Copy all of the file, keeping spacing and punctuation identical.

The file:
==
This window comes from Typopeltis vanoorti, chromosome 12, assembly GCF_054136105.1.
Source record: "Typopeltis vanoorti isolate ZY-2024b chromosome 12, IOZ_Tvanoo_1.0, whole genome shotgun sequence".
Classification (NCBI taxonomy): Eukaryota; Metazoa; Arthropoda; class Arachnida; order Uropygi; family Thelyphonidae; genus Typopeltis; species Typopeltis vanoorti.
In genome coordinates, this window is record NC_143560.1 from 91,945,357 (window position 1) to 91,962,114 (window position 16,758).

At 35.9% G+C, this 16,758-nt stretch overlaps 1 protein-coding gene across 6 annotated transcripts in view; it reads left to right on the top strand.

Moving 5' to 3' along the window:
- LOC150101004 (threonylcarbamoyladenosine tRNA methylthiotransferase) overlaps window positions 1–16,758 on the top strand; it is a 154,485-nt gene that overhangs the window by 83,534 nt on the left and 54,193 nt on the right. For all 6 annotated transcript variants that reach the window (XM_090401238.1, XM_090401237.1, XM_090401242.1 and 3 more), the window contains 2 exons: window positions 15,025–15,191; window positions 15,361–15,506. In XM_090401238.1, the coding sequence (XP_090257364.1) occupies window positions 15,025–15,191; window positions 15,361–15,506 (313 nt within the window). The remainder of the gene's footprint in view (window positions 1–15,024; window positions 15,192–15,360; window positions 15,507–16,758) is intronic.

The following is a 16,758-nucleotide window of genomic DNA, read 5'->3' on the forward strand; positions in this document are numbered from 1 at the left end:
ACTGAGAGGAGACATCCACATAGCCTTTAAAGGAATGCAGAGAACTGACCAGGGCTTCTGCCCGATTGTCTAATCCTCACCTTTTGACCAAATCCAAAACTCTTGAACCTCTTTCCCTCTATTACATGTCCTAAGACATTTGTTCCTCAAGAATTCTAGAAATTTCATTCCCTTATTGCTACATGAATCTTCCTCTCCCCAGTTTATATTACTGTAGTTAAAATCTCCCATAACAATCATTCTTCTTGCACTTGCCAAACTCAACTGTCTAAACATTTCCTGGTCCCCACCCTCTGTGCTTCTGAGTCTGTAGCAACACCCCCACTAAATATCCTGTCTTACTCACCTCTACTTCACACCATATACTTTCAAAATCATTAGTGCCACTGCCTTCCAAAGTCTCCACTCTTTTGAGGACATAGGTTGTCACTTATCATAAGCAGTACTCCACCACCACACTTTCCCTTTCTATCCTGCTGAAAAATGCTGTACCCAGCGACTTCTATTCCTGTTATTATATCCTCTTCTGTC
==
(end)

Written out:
This window comes from Typopeltis vanoorti, chromosome 12, assembly GCF_054136105.1.
Source record: "Typopeltis vanoorti isolate ZY-2024b chromosome 12, IOZ_Tvanoo_1.0, whole genome shotgun sequence".
Classification (NCBI taxonomy): Eukaryota; Metazoa; Arthropoda; class Arachnida; order Uropygi; family Thelyphonidae; genus Typopeltis; species Typopeltis vanoorti.
In genome coordinates, this window is record NC_143560.1 from 91,945,357 (window position 1) to 91,962,114 (window position 16,758).

At 35.9% G+C, this 16,758-nt stretch overlaps 1 protein-coding gene across 6 annotated transcripts in view; it reads left to right on the top strand.

Moving 5' to 3' along the window:
- LOC150101004 (threonylcarbamoyladenosine tRNA methylthiotransferase) overlaps window positions 1–16,758 on the top strand; it is a 154,485-nt gene that overhangs the window by 83,534 nt on the left and 54,193 nt on the right. For all 6 annotated transcript variants that reach the window (XM_090401238.1, XM_090401237.1, XM_090401242.1 and 3 more), the window contains 2 exons: window positions 15,025–15,191; window positions 15,361–15,506. In XM_090401238.1, the coding sequence (XP_090257364.1) occupies window positions 15,025–15,191; window positions 15,361–15,506 (313 nt within the window). The remainder of the gene's footprint in view (window positions 1–15,024; window positions 15,192–15,360; window positions 15,507–16,758) is intronic.

The following is a 16,758-nucleotide window of genomic DNA, read 5'->3' on the forward strand; positions in this document are numbered from 1 at the left end:
ACTGAGAGGAGACATCCACATAGCCTTTAAAGGAATGCAGAGAACTGACCAGGGCTTCTGCCCGATTGTCTAATCCTCACCTTTTGACCAAATCCAAAACTCTTGAACCTCTTTCCCTCTATTACATGTCCTAAGACATTTGTTCCTCAAGAATTCTAGAAATTTCATTCCCTTATTGCTACATGAATCTTCCTCTCCCCAGTTTATATTACTGTAGTTAAAATCTCCCATAACAATCATTCTTCTTGCACTTGCCAAACTCAACTGTCTAAACATTTCCTGGTCCCCACCCTCTGTGCTTCTGAGTCTGTAGCAACACCCCCACTAAATATCCTGTCTTACTCACCTCTACTTCACACCATATACTTTCAAAATCATTAGTGCCACTGCCTTCCAAAGTCTCCACTCTTTTGAGGACATAGGTTGTCACTTATCATAAGCAGTACTCCACCACCACACTTTCCCTTTCTATCCTGCTGAAAAATGCTGTACCCAGCGACTTCTATTCCTGTTATTATATCCTCTTCTGTC